In 1983 the police, acting on the suspicion of a mentally-ill woman named Judy Johnson, panicked the entire town of Manhattan Beach with phone calls and letters suggesting that their kids might have been molested by the McMartins and their relatives and employees. The calls triggered an avalanche of accusations and prosecutions in which children were badgered, coerced, bribed and threatened into making false accusations against their caregivers, teachers and parents. That the ‘testimony’ was largely the sort of ridiculous fantasy characterized by Matthew’s tales of planes, trains, submarines and elephants was rarely an issue for the authorities, who urged doubters to ‘believe the children.’

A 1995 book by Debbie Nathan and Michael Snedeker called Satan’s Silence gives an excellent survey of the panic, its victims and the precursors and likely causes of the episode, which found leftist feminists like Gloria Steinem and Andrea Dworkin in league with reactionary Christians who believed Satan was trying to turn children away from God, citing evidence like the “’Wicca Letters,’ a document whose origin and content were remarkably like the rabidly anti-Semitic Protocols of the Elders of Zion,” and which purported a Satanic plot to corrupt America’s preschoolers.

The ritual abuse panic had it all –false memories, rumored suburban sex cults, anatomically-correct dolls, multiple personality disorder, even fraudulent ‘facilitated communication’ that allowed profoundly disabled people to join in the craziness. The parallels to Salem’s witch hunts of the 1600’s are almost too perfect, right down to the search for ‘Satan’s marks’ on the bodies of victims, echoed in the disturbing, scientifically-faulty examination of children’s genitalia for signs of abuse.

The fallout went on for years, with lives and careers ruined and falsely accused people languishing in prison for ten or fifteen years before the authorities finally freed most of them. Janet Reno, who participated in two ritual abuse cases as a Florida prosecutor, went on to order the attack on the Waco, Texas compound of David Koresh because she thought child abuse was going on inside.

I was reminded of all of this the other day after reading about the reconsideration of people sentenced to long prison terms based on medical testimony about ‘shaken baby syndrome,’ which may turn out to be false. I think the impulse to believe deeply in things that are sketchy, unlikely or even demonstrably untrue is deeply ingrained in our psyches, and that impulse comes out most strongly when we feel frightened, marginalized or under siege by forces beyond our control. I’m just an armchair psychologist, but I don’t think you have to look too far to find a lot of examples of people reaching farthest for the most ridiculous explanations when they feel wronged by dark forces.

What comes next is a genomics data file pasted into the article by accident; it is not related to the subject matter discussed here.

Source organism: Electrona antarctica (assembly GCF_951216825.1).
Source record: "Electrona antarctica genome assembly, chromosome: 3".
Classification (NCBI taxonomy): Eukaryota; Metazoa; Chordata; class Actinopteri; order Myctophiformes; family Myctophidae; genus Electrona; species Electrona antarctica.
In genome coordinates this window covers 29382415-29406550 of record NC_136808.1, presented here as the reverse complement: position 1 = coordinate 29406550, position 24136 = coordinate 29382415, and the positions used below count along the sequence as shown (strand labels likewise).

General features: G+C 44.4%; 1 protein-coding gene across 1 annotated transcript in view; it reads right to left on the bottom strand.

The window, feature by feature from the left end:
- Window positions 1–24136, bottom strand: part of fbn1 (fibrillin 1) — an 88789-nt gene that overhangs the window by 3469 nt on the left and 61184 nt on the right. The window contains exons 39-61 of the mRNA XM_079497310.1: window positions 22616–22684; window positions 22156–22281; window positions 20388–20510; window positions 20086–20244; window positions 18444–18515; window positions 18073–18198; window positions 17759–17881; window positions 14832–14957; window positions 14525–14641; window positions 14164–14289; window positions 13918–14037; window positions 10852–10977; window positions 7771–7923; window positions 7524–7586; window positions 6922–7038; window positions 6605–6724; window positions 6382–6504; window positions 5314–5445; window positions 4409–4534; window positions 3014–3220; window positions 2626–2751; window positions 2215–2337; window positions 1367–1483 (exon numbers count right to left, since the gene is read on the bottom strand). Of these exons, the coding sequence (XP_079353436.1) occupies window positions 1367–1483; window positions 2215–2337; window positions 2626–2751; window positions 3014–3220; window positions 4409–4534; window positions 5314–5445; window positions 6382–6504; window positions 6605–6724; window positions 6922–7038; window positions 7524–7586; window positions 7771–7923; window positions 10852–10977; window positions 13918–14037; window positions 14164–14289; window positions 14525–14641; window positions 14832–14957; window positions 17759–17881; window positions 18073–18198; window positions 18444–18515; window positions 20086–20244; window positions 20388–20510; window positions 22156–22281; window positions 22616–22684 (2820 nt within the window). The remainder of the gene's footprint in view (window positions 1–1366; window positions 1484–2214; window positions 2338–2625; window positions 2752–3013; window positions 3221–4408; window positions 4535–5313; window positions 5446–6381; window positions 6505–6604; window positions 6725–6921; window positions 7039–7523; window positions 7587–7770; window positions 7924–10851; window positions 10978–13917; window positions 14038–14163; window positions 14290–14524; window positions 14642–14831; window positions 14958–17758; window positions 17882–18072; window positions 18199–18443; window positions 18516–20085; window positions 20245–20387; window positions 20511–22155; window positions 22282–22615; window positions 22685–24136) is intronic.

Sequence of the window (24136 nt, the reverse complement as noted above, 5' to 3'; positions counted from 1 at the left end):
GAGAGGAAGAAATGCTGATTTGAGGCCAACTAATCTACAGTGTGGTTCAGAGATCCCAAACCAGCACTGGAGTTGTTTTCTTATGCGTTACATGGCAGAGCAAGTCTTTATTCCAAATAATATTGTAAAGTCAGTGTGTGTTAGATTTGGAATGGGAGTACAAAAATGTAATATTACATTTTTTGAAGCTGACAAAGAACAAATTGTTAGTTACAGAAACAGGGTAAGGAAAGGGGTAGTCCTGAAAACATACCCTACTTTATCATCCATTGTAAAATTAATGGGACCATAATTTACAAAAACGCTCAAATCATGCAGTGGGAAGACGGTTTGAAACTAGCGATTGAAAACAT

February 24, 2011

servile masses, arise, arise!: meet Dennis

by Megan Abbott

Today we bring a post from novelist Dennis Tafoya, the author of two dynamite crime novels, Dope Thief and The Wolves of Fairmount Park.

I first met Dennis at the Mysery Writers of America Edgars Award ceremony, when Dennis was a Best First Novel honoree.

Our paths have crossed many times and every time we find ourselves wending down dark and occasionally (as in: always) wooly paths to our secret obsessions, such as the Zodiac killer, UFOs and George Hodel’s house:

We begin with Dennis’s kind compliance with our blog questionnaire, below.

We are lucky to have him visiting him today for many reasons, including learning about his predilection for peanut butter parfaits—that fact alone earns him a hug.

1. what is your greatest fear?

Sharks, followed by spiders. Just seeing a spidershark would kill me.

2. what is your favorite way of spending time?

Laughing, especially with my kids. They’re hysterical.

3. what is your most treasured possession?

I’m terrible at holding on to stuff. I have a box full of little things my kids gave me over the years with painted rocks and things, so I’ll go with that.

4. when and where were you happiest?

Other than boring suburban dad stuff about my kids, I would say getting off the train in New York to sign my book contract. I felt like I really belonged in the city for the first time.

5. what is your greatest indulgence?

Barbecue from Virgil’s on West 44th. Alternately, the Peanut Buster Parfait, from Dairy Queen.

6. where would you like to live?

I don’t think one place is going to do it for me. I love the city and the desert and the ocean. I think given endless resources I’d go back and forth between New York City, Martha’s Vineyard and Vegas.

7. what is the quality you are most drawn to a person?

It’s some combination of tough-minded smartass and essential kindness. It’s rare, but I just find it irresistible.

8. how would you like to die?

Of really, really old age. I want to live long enough that people are shot up with medico-nano-bots that keep us young and healthy forever. I want to live long enough to find out how everything turns out.

9. what is your secret superstition?

When I’m on a plane, I have to watch out the window as we land and take off. My watching ensures that everything will go well.